© 2024 Louisville Public Media

Public Files:
89.3 WFPL · 90.5 WUOL-FM · 91.9 WFPK

For assistance accessing our public files, please contact info@lpm.org or call 502-814-6500
89.3 WFPL News | 90.5 WUOL Classical 91.9 WFPK Music | KyCIR Investigations
Play Live Radio
Next Up:
0:00 0:00
Available On Air Stations
Stream: News Music Classical

Watch Live: Attorney General Testifies About Mueller Report In First Of 2 Hearings

Brendan Smialowski/AFP/Getty Images

Attorney General William Barr wants to defend his handling of special counsel Robert Mueller's report in his testimony Wednesday on Capitol Hill.

In a written statement to the Senate Judiciary Committee, Barr says he has kept the promises he made during his confirmation hearing to allow Mueller to finish his work without interference and share his report with Congress and the public.

The Justice Department released the report on Russian election interference on April 18 with redactions that Barr called "limited" and "necessary."

Addressing another point of criticism, Barr's written testimony explained his conclusion that President Trump had not committed obstruction of justice — even as the Mueller report explicitly "does not exonerate" Trump on the matter.

"It would not have been appropriate for me simply to release Volume II of the report without making a prosecutorial judgment," Barr explained in his written testimony.

Accordingly, Barr and Deputy Attorney General Rod Rosenstein had to assess whether the findings merited criminal charges, he said — and they concluded that they did not.

Mueller had serious concerns about Barr's initial description of the special counsel's findings on obstruction.

"There is now public confusion about critical aspects of the results of our investigation," Mueller wrote to Barr in a letter on March 27. "This threatens to undermine a central purpose for which the department appointed the special counsel: to assure full public confidence in the outcome of the investigation."

The letter was released on Wednesday morning by the Justice Department.

Justice Department spokeswoman Kerri Kupec confirmed that Barr and Mueller had a "cordial and professional conversation" about Barr's March 24 letter to Congress.

"The special counsel emphasized that nothing in the attorney general's March 24 letter was inaccurate or misleading. But, he expressed frustration over the lack of context and the resulting media coverage regarding the special counsel's obstruction analysis," Kupec said in a statement.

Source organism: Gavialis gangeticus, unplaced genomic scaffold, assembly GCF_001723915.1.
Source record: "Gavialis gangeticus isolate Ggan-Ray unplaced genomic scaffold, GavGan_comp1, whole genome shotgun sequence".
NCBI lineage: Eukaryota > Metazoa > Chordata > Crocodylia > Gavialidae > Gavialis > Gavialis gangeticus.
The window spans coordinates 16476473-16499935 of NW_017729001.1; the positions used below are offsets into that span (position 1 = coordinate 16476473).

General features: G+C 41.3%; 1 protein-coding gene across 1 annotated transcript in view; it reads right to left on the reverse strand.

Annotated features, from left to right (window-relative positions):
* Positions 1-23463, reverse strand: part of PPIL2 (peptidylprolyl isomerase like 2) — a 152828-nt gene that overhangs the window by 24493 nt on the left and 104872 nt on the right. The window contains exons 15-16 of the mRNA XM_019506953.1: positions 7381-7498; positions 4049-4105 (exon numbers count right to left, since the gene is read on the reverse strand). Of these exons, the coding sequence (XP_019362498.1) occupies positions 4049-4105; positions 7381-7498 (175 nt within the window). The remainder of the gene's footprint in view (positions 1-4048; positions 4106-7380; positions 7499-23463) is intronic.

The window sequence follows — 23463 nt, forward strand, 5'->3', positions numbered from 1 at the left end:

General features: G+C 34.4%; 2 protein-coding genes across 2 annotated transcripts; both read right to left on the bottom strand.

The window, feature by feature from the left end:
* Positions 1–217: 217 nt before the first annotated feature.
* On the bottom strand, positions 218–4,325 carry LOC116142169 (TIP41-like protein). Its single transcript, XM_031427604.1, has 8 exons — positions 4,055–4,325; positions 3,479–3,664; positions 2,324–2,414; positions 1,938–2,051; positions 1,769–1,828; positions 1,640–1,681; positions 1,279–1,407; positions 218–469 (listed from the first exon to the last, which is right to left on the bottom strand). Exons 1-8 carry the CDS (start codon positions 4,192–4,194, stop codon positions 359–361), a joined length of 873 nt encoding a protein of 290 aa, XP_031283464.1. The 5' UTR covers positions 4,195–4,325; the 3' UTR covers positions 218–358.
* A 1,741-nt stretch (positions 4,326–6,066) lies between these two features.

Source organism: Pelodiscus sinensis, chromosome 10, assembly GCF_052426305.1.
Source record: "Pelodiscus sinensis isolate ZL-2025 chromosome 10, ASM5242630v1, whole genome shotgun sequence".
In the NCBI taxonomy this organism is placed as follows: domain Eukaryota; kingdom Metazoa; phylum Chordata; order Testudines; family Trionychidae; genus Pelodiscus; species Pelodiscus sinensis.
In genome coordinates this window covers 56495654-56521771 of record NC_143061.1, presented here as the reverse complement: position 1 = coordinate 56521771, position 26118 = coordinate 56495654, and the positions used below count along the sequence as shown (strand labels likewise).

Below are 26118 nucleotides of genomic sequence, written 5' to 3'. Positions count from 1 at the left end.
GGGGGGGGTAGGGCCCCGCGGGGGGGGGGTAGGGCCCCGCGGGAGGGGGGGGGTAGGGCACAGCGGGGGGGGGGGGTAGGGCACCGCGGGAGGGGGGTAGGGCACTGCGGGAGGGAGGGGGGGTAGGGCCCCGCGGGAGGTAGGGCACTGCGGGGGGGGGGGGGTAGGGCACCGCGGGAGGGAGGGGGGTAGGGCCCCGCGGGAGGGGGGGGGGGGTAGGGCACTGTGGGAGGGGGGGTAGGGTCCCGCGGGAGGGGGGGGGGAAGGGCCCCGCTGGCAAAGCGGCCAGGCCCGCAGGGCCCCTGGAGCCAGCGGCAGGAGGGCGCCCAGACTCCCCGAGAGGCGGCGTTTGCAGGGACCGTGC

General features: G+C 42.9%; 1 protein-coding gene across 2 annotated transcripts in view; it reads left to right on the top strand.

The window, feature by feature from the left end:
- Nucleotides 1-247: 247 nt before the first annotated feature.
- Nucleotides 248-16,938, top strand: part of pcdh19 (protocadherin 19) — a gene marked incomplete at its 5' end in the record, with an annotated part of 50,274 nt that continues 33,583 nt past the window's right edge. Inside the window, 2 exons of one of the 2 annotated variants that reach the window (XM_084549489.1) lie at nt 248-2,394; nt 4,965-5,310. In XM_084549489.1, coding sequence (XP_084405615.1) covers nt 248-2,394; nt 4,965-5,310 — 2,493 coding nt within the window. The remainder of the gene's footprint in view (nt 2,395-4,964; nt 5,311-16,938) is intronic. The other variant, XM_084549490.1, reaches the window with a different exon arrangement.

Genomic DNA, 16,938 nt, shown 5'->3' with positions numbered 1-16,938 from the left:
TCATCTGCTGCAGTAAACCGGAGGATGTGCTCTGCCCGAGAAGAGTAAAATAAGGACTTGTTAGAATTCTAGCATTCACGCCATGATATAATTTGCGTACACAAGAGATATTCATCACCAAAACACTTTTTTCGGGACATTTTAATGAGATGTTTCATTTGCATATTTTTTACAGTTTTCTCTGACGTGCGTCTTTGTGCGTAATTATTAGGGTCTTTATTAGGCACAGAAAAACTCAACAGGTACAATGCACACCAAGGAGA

Barr and Mueller ultimately agreed to release a full, but partially redacted, version of the report as quickly they could, she said.

Barr made good on that commitment but Democrats say it isn't enough. They've charged that he is acting as an attorney for Trump, not the attorney general of the whole United States.

House Judiciary Committee Chairman Jerry Nadler, D-N.Y., has issued a subpoena for Mueller's full report and he and other Democrats say they won't be satisfied until they hear from Mueller himself in open hearings about his investigation and the way it's been handled by the leadership of the Justice Department.

But Nadler complained that even though Barr doesn't object to Mueller appearing, the Justice Department hasn't appeared to keen to play ball.

"These reports make it that much more important for him to appear and answer our questions," Nadler said. "The Department of Justice has also been reluctant to confirm a date for special counsel Mueller to testify. Given this evening's reports, I will press the department to schedule that hearing without delay."

Democrats also focused on what they called the incompatibility between Barr's statement to Congress that he didn't know what Mueller thought about his handling of the special counsel report and Mueller's reported letter faulting Barr's characterization of it.

Rep. Adam Schiff, D-Calif., the chairman of the intelligence committee, and Rep. David Cicilline, who sits on the Judiciary Committee, called on Barr to step down.

Wednesday's session in the Senate is the first of two planned hearings. The House Judiciary Committee is scheduled to question Barr on Thursday, though the attorney general has been in negotiations with Democrats leading the committee over the format.

Jonese Franklin

Can we count on your support?

Louisville Public Media depends on donations from members – generous people like you – for the majority of our funding. You can help make the next story possible with a donation of $10 or $20. We'll put your gift to work providing news and music for our diverse community.